Julie has always liked pet rats, but after she had three female rats that died at a young age from cancer, she decided not to get any more. Then she met a veterinary nurse who had been told by a new landlord to get rid of her two rats, Harry and Neville. Julie felt sorry for the animals, so she agreed to take them in.
Rats make excellent pets
Despite their poor reputation, rats make excellent pets. They are intelligent, playful and sociable. As long as their cage is cleaned regularly, they are not smelly or dirty. It’s often said that they make better children’s pets than other commonly kept small animals like hamsters or gerbils. Sadly, many people carry a strong prejudice against rats, imagining them to be dirty, disease-carrying creatures, which is not true at all. For this reason, rats will probably never achieve the mass appeal of other small pets.
Julie’s rats have generally been healthy, but a week ago she noticed that Harry had a swelling around his left eye. His normally bright, beady eye was hidden behind half-closed lids. He looked like a boxer who’d taken a punch to the side of his head. He was much quieter than normal, not playing in the same active way, so she brought him in to see me.
Swellings like this can be caused by various different problems, including bruising after trauma to the side of the head, bacterial infection and also more serious diseases like cancer. Rats age rapidly compared to other pets, and they are prone developing cancer at a much younger age than other animals.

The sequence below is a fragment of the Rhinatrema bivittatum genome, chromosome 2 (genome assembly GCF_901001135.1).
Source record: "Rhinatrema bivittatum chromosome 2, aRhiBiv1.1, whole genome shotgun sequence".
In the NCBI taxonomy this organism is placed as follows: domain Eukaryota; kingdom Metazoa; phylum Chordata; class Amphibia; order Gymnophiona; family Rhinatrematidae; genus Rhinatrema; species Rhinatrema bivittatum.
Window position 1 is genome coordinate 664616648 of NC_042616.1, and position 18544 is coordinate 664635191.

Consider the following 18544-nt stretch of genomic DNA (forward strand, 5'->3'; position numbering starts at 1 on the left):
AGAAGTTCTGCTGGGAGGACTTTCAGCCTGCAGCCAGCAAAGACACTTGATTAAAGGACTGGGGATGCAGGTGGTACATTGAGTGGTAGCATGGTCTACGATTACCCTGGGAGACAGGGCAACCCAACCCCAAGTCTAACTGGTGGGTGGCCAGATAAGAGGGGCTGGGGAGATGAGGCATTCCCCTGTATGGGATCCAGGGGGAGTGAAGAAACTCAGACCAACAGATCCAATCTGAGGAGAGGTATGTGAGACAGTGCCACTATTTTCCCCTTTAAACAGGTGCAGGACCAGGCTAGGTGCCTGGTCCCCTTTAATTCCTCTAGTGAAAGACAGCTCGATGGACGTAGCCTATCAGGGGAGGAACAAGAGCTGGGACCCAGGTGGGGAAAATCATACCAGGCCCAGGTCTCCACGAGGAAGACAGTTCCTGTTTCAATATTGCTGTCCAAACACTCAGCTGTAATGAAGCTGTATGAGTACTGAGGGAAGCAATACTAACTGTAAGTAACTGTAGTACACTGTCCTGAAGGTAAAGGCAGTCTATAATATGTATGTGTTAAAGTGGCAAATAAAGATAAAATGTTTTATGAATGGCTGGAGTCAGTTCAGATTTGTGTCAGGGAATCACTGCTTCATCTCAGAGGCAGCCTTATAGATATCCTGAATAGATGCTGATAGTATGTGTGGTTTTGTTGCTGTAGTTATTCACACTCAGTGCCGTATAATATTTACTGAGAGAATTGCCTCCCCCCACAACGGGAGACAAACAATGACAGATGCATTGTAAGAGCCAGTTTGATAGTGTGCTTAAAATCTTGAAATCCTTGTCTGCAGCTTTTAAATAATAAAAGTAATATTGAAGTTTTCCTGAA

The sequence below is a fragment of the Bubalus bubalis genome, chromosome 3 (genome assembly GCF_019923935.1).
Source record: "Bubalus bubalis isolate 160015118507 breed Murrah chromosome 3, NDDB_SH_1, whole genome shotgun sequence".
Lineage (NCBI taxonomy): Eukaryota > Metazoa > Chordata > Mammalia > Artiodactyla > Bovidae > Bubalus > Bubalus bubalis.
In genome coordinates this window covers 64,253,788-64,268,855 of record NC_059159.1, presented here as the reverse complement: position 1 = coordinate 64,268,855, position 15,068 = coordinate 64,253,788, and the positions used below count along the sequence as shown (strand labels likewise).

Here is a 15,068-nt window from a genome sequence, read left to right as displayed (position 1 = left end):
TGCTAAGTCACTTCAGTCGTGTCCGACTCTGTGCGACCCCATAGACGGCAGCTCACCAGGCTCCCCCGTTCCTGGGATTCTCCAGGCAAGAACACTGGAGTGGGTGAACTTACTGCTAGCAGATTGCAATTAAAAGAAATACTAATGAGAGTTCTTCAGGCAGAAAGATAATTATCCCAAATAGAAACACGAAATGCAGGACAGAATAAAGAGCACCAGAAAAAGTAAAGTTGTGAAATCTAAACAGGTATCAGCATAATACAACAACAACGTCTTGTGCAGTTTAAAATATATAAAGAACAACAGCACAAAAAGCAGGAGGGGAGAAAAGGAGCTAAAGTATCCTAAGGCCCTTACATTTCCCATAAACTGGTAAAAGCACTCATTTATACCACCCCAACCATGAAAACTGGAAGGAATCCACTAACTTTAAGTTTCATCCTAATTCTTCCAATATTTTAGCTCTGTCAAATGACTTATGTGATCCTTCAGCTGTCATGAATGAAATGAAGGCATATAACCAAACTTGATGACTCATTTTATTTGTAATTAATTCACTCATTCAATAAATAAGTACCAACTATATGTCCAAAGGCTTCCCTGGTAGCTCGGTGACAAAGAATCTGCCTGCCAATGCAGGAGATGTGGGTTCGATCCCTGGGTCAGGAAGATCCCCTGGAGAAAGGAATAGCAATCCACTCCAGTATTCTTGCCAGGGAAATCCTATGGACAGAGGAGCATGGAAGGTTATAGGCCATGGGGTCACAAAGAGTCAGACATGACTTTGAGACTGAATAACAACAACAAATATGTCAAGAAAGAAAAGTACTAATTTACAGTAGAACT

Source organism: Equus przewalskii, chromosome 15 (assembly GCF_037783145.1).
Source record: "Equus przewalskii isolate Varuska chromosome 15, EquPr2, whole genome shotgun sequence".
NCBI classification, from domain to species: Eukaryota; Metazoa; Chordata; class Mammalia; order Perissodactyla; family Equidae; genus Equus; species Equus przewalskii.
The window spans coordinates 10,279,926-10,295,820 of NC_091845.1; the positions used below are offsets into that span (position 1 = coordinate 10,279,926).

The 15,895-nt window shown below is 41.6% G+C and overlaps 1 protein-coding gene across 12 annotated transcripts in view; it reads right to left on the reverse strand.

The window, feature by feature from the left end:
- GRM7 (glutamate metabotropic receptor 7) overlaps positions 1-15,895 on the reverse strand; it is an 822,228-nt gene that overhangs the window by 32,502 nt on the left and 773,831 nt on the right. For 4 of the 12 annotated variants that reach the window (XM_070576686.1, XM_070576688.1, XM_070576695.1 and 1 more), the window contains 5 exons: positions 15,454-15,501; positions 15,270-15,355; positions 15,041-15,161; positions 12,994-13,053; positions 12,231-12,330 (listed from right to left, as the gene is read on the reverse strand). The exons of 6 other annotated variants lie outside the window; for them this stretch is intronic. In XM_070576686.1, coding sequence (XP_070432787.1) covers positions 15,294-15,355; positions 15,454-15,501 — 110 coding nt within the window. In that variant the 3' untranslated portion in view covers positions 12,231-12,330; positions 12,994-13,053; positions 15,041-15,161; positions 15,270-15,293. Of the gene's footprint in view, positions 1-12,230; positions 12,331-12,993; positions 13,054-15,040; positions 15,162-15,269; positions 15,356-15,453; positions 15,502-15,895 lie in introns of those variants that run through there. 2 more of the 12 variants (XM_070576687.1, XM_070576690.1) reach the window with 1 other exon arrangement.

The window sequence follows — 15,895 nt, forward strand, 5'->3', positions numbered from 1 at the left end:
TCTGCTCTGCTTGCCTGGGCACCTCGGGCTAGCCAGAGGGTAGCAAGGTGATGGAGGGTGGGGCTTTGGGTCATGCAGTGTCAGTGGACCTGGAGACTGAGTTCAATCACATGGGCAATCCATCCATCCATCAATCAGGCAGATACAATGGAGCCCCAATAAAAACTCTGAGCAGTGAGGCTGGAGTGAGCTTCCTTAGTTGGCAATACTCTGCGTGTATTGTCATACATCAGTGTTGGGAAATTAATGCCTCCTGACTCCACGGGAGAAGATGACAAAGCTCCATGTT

It was difficult to examine Harry closely – he’s a wriggly creature who doesn’t like being held firmly. Julie helped me to restrain him, and I used a piece of moist cotton wool to gently dab around the swelling, trying to work out what had caused it. As I did this, to my surprise, a piece of skin, with fur still attached, lifted away from his head, leaving a red, raw area beneath. I could see now what the problem was: it was an abscess, with deep-seated infection causing swelling and damage to the skin on his head.
By the time I had finished cleaning Harry up, he looked much worse than when I’d started. There was a big red sore area extending over the centre of his forehead. I wasn’t worried though: with abscesses, it’s necessary to clean away the dead, infected tissue, exposing the clean areas underneath. Harry looked worse in the short term, but in the longer term, this was a necessary part of his healing.
What caused the abscess?
Julie asked me what could have caused the abscess, and I explained that there must have been some sort of injury penetrating the skin on his face. This would have introduced bacterial infection, and then the abscess had developed. I asked about his cage, but Julie was sure that there were no sharp, protruding objects that could have hurt him. The most likely possibility seemed to be her other rat – Neville. The two rats don’t fight or bite each other, but they do play vigorously, scrambling around together. Harry must have been accidentally scraped by Neville, and he was just unlucky that the minor wound had become infected.
I sent Julie home with instructions to give antibiotic medication twice daily (sprayed onto florets of broccoli, Harry’s favourite treat). She has also had to bathe the sore area twice daily. Harry’s has done well; just three days after his first visit, the red, open area was half the size, and within a week, he should be completely better.
Julie doesn’t want to stop her rats from playing together, but she’s hoping that they’ll be a little gentler with each other in the future.
- Rats are still unusual pets in Ireland
- It’s common for small wounds to become infected
- Treatment is just the same as for bigger animals: antibiotics and good wound hygiene